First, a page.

Direct determination of mercury (Hg) speciation in sulfide-containing environments is confounded by low mercury concentrations and poor analytical sensitivity. Here we report the results of experiments designed to assess mercury speciation at environmentally relevant ratios of mercury to dissolved organic matter (DOM) (i.e., structure (EXAFS) spectroscopy. Aqueous Hg(II) and a DOM isolate were equilibrated in the presence and absence of 100 μM total sulfide. In the absence of sulfide, mercury adsorption to the resin increased as the Hg:DOM ratio decreased and as the strength of Hg-DOM binding increased. EXAFS analysis indicated that in the absence of sulfide, mercury bonds with an average of 2.4 ± 0.2 sulfur atoms with a bond length typical of mercury-organic thiol ligands (2.35 Å). In the presence of sulfide, mercury showed greater affinity for the C18 resin, and its chromatographic behavior was independent of Hg:DOM ratio. EXAFS analysis showed mercury–sulfur bonds with a longer interatomic distance (2.51–2.53 Å) similar to the mercury–sulfur bond distance in metacinnabar (2.53 Å) regardless of the Hg:DOM ratio. For all samples containing sulfide, the sulfur coordination number was below the ideal four-coordinate structure of metacinnabar. At a low Hg:DOM ratio where strong binding DOM sites may control mercury speciation (1.9 nmol mg–1) mercury was coordinated by 2.3 ± 0.2 sulfur atoms, and the coordination number rose with increasing Hg:DOM ratio. The less-than-ideal coordination numbers indicate metacinnabar-like species on the nanometer scale, and the positive correlation between Hg:DOM ratio and sulfur coordination number suggests progressively increasing particle size or crystalline order with increasing abundance of mercury with respect to DOM. In DOM-containing sulfidic systems nanocolloidal metacinnabar-like species may form, and these species need to be considered when addressing mercury biogeochemistry.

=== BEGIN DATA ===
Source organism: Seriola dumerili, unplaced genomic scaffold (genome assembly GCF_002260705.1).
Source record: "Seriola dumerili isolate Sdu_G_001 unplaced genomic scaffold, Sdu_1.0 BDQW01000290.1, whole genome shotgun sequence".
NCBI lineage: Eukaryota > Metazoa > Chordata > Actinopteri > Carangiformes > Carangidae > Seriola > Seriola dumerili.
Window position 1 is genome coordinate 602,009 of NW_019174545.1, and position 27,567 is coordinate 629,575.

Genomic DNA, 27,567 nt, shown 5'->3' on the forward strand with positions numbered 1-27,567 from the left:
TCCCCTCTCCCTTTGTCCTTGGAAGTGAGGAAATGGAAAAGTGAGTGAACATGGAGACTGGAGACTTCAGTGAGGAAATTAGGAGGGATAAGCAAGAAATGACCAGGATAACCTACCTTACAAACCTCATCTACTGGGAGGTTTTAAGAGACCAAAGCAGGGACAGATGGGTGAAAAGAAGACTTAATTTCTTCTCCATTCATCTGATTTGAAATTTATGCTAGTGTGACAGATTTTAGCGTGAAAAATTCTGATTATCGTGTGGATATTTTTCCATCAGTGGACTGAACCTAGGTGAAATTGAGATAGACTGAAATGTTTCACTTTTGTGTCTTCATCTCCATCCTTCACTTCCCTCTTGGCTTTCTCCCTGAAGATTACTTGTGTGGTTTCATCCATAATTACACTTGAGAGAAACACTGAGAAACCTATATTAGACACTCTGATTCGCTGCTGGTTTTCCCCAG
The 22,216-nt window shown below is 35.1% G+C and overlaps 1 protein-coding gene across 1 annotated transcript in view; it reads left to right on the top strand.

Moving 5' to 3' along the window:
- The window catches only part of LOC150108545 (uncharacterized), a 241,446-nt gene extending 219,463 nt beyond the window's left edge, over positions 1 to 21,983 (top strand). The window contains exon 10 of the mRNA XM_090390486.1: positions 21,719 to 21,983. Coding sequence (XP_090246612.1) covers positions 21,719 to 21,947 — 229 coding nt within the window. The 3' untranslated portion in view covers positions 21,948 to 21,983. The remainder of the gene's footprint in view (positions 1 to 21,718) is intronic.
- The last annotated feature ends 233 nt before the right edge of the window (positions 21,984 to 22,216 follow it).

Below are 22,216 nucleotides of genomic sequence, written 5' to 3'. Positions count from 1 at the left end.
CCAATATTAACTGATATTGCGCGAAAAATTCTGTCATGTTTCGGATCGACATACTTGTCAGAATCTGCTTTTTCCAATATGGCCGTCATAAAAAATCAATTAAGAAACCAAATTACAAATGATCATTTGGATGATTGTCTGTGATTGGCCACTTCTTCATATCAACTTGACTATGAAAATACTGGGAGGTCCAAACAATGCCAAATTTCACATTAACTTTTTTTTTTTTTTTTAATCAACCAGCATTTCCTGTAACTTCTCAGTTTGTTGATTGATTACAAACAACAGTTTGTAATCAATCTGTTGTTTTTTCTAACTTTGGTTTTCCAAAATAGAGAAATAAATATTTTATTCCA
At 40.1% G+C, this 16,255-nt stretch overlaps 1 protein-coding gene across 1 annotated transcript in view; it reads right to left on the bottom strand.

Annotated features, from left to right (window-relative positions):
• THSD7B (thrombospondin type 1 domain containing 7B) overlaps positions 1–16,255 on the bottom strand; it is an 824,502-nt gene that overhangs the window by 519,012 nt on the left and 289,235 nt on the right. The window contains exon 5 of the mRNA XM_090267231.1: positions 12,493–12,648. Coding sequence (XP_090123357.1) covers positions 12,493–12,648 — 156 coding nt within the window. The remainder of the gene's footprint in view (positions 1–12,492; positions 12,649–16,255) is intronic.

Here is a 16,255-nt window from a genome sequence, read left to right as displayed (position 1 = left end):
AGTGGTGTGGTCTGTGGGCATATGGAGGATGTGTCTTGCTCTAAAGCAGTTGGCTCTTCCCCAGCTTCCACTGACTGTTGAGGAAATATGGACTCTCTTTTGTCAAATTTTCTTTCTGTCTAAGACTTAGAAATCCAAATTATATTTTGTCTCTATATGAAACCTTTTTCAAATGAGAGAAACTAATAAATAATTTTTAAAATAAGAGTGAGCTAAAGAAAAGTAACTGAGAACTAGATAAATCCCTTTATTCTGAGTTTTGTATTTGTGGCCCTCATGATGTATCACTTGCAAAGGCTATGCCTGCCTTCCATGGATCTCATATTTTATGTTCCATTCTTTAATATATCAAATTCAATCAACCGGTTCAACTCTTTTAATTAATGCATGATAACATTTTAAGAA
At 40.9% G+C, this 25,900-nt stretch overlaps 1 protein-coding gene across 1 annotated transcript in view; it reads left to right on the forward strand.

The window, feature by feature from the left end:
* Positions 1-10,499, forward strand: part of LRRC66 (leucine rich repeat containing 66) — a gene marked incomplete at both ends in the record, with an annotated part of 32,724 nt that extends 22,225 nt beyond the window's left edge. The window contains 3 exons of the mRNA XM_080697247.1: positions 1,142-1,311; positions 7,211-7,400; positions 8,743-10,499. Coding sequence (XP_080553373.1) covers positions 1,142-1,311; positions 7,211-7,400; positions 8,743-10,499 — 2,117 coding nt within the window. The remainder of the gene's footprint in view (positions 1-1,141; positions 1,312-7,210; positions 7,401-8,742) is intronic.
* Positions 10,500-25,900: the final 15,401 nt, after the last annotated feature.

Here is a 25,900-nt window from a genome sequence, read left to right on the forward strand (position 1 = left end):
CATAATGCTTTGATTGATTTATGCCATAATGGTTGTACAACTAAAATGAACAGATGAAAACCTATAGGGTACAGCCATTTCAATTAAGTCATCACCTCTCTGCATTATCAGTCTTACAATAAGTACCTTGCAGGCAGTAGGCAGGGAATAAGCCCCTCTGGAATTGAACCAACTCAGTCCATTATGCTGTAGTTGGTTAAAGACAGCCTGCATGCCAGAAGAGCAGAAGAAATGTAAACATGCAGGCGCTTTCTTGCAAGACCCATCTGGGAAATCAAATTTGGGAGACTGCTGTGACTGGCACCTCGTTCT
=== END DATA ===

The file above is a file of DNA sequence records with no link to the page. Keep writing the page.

11. Copper tailings in stucco mortars

    Directory of Open Access Journals (Sweden)

    Osvaldo Pavez

    Full Text Available Abstract This investigation addressed the evaluation of the use of copper tailings in the construction industry in order to reduce the impact on the environment. The evaluation was performed by a technical comparison between stucco mortars prepared with crushed conventional sand and with copper tailings sand. The best results were achieved with the stucco mortars containing tailings. The tailings presented a fine particles size distribution curve different from that suggested by the standard. The values of compressive strength, retentivity, and adherence in the stucco mortars prepared with copper tailings were much higher than those obtained with crushed sand. According to the results from this study, it can be concluded that the preparation of stucco mortars using copper tailings replacing conventional sand is a technically feasible alternative for the construction industry, presenting the benefit of mitigating the impact of disposal to the environment.